Just a more permanent end for the Governor.
Nicotero: I loved the two-episode departure into the Governor's world, because, very much like ["Breaking Bad's"] Walter White, there were moments when you watched the Governor, and you wanted him to get what he wanted. You see him hugging Meghan, and she's like, "I have mud on my hands, I don't want to get you dirty." And he hugs her, and you feel his affection and love for her, and you're like, "Aw, come on! You've got to give him what he wants, because maybe that's just all he needed." And then, of course, that isn't all he needed, but much like in "Breaking Bad," where there were moments you would look at Bryan Cranston, like when he offered $10,000 to Robert Forster to just sit with him and talk to him, at that exact moment I went, "You know what? I could almost forgive him for all the sh-- he's done, because I feel the humanity inside him," and I feel like Scott and David Morrissey were able to tap into a very, very similar moment.
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I mean, we were all hoping that the audience could believe that maybe the Governor could take Rick up on … for Rick to make the offer for the Governor to come in is huge. My favorite moment from the episode is actually Hershel smiling. Just smiling at seeing that Rick has kind of made it, that he's made the change. That he's not the guy he was. And if the audience for a moment believed that maybe the Governor would take Rick up on it, that would be me believing that we all did our jobs.
Not just believing he might … the audience was still hoping that he might still be redeemable at that point.
Nicotero: Yeah. And the fact that he doesn't, and pushes so far away from that, is the tragic end of the Governor flirting with actually being a human being.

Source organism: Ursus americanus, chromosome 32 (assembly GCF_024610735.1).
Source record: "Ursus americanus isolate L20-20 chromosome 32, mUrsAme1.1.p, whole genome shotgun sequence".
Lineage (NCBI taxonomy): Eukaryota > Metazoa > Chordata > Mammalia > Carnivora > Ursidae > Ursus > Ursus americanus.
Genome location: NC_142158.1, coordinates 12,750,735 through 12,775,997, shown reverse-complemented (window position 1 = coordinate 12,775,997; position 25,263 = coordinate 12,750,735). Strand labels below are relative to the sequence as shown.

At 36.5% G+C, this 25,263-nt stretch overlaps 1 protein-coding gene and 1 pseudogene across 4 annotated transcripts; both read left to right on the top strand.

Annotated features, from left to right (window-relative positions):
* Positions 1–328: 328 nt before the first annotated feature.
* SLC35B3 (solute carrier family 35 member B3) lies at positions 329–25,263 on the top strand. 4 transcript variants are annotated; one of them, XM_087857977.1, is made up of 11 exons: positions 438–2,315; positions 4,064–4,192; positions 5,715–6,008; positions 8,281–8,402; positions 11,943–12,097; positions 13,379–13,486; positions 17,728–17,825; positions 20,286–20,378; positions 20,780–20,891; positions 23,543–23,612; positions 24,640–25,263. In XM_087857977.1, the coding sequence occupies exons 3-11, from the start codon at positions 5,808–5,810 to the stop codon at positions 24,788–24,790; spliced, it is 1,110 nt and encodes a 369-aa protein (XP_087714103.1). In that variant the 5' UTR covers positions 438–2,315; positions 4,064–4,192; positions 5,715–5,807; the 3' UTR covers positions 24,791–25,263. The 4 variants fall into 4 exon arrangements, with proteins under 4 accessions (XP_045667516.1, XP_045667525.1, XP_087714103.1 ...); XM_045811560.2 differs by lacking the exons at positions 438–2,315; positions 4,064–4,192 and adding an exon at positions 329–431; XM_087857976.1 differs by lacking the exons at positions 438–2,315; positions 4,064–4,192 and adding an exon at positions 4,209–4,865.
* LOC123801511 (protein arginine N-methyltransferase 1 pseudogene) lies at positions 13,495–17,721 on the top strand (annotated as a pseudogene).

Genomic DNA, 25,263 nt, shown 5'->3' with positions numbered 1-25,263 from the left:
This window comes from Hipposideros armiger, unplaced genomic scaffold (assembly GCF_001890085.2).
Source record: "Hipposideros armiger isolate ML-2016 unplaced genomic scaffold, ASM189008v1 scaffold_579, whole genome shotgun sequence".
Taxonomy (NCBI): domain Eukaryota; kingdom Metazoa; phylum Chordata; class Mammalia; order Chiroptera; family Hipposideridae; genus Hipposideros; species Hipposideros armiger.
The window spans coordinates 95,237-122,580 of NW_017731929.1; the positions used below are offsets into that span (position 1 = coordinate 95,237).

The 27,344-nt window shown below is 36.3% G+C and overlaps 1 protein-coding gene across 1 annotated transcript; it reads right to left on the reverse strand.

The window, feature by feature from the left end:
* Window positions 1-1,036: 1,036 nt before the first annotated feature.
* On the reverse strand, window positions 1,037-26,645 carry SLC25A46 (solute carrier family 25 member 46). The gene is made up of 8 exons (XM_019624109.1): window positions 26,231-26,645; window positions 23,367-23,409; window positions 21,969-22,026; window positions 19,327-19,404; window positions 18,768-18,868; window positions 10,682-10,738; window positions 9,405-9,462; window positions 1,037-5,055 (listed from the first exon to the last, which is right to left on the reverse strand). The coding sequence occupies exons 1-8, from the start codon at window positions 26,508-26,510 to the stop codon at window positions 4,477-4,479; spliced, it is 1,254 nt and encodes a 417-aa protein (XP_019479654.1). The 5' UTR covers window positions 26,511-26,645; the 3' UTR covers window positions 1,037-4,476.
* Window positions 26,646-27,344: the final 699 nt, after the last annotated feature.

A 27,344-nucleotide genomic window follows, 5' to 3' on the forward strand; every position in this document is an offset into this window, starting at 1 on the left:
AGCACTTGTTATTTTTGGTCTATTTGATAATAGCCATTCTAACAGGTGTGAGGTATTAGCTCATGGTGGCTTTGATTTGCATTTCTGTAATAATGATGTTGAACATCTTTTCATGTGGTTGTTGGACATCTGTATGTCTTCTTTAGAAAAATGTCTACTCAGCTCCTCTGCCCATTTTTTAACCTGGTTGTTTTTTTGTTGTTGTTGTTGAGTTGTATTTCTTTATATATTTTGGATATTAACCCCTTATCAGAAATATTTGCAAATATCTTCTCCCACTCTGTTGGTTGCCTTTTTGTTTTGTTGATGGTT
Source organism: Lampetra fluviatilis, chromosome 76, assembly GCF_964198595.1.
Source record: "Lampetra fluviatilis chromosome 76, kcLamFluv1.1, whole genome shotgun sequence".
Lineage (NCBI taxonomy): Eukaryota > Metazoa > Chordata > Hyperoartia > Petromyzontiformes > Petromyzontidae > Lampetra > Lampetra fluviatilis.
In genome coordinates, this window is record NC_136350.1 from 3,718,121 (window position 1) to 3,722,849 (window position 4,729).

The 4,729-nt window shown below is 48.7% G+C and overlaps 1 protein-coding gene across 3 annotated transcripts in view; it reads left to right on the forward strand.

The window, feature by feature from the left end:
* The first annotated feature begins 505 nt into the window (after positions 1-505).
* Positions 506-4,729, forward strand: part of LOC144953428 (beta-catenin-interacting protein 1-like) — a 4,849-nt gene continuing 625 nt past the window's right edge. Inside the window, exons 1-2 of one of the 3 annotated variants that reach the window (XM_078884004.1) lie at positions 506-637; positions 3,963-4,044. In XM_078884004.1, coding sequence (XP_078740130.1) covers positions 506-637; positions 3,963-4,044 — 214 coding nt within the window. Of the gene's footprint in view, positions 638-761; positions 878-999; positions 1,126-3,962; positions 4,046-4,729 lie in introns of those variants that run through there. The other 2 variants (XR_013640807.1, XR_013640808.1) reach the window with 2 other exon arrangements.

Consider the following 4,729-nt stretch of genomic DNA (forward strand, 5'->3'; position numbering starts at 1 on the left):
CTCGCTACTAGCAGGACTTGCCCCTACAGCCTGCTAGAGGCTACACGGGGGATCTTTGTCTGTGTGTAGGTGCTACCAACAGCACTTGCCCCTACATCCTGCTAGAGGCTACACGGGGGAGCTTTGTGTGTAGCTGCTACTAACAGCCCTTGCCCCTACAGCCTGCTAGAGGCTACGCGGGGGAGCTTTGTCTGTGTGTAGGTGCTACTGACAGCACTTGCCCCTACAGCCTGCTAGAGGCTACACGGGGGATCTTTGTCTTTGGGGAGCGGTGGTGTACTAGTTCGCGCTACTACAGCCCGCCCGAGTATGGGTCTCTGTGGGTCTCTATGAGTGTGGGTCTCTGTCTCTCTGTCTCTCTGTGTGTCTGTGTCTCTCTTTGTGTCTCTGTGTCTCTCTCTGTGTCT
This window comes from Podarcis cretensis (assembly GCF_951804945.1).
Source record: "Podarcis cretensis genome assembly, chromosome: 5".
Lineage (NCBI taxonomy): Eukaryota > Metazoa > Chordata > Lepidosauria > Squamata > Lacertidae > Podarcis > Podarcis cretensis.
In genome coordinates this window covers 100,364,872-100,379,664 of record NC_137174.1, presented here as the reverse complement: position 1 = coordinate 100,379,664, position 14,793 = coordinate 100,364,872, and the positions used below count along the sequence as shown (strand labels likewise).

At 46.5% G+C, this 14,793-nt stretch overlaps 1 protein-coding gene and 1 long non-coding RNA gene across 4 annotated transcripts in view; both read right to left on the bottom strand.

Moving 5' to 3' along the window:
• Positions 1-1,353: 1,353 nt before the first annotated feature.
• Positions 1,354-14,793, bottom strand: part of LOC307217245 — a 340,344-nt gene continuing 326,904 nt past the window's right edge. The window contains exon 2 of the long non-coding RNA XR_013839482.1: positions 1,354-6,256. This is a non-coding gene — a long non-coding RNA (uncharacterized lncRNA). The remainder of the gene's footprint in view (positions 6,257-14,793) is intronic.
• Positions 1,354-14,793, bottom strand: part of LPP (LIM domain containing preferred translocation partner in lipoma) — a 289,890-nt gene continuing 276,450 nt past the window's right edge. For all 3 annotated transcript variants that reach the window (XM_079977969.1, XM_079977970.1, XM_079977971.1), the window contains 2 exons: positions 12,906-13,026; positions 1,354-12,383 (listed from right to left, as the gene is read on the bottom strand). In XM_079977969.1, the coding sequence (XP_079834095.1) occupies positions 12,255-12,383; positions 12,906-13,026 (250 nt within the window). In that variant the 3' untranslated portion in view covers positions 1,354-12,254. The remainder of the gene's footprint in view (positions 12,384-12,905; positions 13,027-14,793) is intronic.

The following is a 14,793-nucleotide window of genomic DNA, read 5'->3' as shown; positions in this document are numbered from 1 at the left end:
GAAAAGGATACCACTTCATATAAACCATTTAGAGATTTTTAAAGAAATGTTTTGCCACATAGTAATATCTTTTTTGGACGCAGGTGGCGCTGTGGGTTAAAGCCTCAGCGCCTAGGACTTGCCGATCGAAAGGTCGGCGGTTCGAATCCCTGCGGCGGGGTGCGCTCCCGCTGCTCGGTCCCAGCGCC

As you said, his arc had come to an end, and you really told the full scope of his story, but still, is it tough to let go of a character as rich as the Governor?
Gimple: Yes. It wasn't fun, and I love working with David. He's an immensely talented guy. He's an immensely smart guy, and he's an incredibly hard-working guy. And I remember, maybe because Greg is sitting across from me I'm thinking of it, but just in "This Sorrowful Life" last year, the Governor was not in that episode a great deal. He was just in it at the very end, but seeing him grapple with Michael Rooker, and seeing the kind of stuff that he did on our show that I hadn't seen him do before — he was always game for anything. Yeah, it's a drag not to have him around anymore. But it was the way the story had to play out. It was the story we wanted to tell.
And with the death of Hershel, really one of the saddest deaths of the series … how did you come to that decision?
Nicotero: You know, what's interesting is, there were probably two other situations where Hershel was not going to make it. It was as early as Episode 11 or 12 at the end of Season 2, when there were discussions, when Randall was still in the barn or still handcuffed. There was a play where he was going to escape or be let go and kill Hershel.